Another Week Beyond – 1826

Beyond Another Week Beyond

Dear Friends,

The Singapore Education System is organised to prepare students for work and life-long learning. Nonetheless, teenagers could do with a little help from the community to think about careers that they may want to pursue.

During the school holidays, the Apprentice Collective a volunteer group invited our youth to Day X which offered 2-hour slots for participants to get a taste of 3 different professions through hands-on activities. There were more than 60 different professions to choose from and the 3 teens who attended chose to meet a pharmacist, a financial planner and a photo-journalist. Perhaps, they were attracted by how the pharmacist was using Lego bricks to represent the different ingredients in a drug. However, as he explained the level of school performance that qualified one to train as a pharmacist, their interest waned. Somehow, they were not too interested in the financial planner either even though they followed his calculations how small savings compounded over time led to a substantial amount. This was a little puzzling as money is something they could do with. When it came to the photo-journalist, they listened intently and asked many questions. Later, we got a sense from our teens that it could be an aspiration where they felt they had a realistic chance of achieving.

KSL Changemakers was another volunteer group that helped our youth explore career options but mainly in the maritime industry where Kuok Singapore Limited is invested in. To introduce themselves, parents and youth were invited to “Solo: A Star Wars Story.” This week, they took our youths on the Singapore Maritime Trail to introduce the rich maritime history of the country and how landmarks like the Tanjong Pagar Railway Station, the Fullerton Hotel and Clifford Square were significant.

Our youths found it most interesting hearing how a 23-metre tall lookout at the Customs House kept smugglers at bay. They also had fun navigating a ship with a simulator. They were in good spirits, joked with their guide and taking in the information even though it looked like they were not taking things seriously. We know this to be true because they continued asking us how they may make a start in the maritime industry when they returned to our office.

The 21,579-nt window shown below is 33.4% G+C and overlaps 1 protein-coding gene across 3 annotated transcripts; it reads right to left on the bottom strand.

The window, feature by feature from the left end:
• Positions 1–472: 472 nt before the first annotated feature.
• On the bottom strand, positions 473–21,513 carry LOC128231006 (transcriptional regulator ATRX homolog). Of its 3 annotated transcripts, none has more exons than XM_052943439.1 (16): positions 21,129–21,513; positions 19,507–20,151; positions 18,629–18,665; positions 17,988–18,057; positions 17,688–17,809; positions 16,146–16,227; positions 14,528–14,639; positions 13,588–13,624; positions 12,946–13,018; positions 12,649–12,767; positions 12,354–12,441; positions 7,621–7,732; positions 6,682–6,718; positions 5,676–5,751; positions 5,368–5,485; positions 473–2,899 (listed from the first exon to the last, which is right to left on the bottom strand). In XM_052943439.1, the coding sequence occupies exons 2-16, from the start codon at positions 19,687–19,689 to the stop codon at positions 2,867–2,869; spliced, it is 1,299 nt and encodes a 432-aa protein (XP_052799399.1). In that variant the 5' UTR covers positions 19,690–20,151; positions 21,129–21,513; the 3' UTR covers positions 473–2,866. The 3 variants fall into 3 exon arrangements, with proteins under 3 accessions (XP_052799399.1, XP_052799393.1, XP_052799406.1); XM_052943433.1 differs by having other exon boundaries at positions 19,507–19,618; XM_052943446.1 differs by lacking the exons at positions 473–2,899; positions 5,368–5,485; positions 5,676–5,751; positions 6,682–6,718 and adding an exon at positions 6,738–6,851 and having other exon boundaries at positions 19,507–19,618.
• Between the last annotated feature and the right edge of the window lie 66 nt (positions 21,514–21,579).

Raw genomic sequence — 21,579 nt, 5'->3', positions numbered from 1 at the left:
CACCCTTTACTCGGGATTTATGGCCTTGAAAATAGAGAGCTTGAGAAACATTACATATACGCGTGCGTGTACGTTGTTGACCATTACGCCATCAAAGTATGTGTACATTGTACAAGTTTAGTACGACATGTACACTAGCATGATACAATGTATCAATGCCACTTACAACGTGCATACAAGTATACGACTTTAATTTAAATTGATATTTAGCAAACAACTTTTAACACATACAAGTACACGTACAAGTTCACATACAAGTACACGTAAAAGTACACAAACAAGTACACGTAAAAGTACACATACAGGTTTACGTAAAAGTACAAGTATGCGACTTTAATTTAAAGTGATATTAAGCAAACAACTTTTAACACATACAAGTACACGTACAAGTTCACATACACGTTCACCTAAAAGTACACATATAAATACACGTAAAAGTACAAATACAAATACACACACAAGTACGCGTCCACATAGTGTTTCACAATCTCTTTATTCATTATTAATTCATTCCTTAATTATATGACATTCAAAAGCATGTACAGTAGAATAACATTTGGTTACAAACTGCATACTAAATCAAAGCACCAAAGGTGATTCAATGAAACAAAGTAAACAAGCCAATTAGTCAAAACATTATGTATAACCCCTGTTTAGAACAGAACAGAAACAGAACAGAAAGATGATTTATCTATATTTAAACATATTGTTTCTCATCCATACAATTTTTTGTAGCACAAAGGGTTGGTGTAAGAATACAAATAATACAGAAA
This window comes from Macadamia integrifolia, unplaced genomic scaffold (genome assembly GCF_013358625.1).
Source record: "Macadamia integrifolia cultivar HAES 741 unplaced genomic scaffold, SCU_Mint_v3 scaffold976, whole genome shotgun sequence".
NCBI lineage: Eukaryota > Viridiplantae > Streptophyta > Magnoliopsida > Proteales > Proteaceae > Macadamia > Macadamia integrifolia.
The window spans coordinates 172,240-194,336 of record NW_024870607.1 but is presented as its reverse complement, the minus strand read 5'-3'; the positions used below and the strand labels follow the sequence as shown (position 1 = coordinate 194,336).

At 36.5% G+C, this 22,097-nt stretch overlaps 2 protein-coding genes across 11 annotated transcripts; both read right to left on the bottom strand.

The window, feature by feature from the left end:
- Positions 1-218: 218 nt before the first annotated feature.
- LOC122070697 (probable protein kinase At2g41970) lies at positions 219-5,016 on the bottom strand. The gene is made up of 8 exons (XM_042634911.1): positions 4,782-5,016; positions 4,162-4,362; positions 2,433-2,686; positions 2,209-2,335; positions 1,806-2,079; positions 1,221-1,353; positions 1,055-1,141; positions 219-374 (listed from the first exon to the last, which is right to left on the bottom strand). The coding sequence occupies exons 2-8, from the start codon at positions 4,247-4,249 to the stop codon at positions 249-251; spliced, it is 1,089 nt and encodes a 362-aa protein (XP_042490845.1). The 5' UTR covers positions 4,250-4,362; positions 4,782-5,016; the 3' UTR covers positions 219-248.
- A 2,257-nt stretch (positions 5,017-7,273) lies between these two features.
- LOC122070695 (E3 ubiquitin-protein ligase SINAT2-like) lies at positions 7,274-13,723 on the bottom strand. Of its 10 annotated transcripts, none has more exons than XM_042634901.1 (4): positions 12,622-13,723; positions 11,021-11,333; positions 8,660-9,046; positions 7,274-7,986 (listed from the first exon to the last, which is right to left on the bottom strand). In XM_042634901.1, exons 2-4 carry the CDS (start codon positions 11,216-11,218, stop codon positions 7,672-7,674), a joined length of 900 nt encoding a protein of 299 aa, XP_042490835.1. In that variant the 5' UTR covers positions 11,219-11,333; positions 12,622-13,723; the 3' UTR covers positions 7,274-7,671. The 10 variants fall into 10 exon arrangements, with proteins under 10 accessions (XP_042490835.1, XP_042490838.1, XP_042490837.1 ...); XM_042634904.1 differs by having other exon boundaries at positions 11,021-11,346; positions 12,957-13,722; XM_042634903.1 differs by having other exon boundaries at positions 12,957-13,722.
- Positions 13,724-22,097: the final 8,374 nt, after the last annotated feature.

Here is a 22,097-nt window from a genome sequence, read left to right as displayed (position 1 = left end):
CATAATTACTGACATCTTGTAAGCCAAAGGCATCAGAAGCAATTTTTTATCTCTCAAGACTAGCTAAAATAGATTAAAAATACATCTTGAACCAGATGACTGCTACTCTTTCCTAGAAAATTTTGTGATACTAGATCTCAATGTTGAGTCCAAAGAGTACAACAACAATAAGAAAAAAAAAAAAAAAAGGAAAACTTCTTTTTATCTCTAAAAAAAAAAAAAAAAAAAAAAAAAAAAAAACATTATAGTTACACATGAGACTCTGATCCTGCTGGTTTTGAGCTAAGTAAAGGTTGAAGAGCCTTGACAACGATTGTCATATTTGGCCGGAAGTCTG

We care about our youth because we care about our future. In our caring, we impart values, advice and discipline that we believe are essential for a positive future or at least a responsible life. Yet often, youth do not seem very motivated and we describe them as rebellious, lazy, lost or with other words that categorise them as people who only have themselves to blame for their lack of aspiration, poor choices or risky life-styles. Hence, we are deeply appreciative of volunteers like The Apprentice Collective and KSL Changemakers who focus on the potential in our youth rather than their problems.

Two days ago, we were rushing Suria to her examinations and while waiting for the cab, she told us that she had never expected anyone to be interested in her ambition and it certainly made her a lot more determined to succeed. A few minutes earlier, she had been having pizza with Mr Hiew Yoon Khong, Mr Wan Kwong Weng and Ms Heng Sue Yuan, who were the Group CEO, Head Group Corporate Services/General Counsel and VP Corporate Communications of Mapletree respectively. These senior executives were catching up with our youths who are receiving assistance with their educational expenses from the company and they had a satisfying conversation about family, personal interests and careers. At the end of the session, our youth felt good about themselves and with their dignity in place, they did not have a poverty of aspiration.

Enjoy your weekend.
“Love is our most basic human value and also our highest potential.” – ― Kamand Kojouri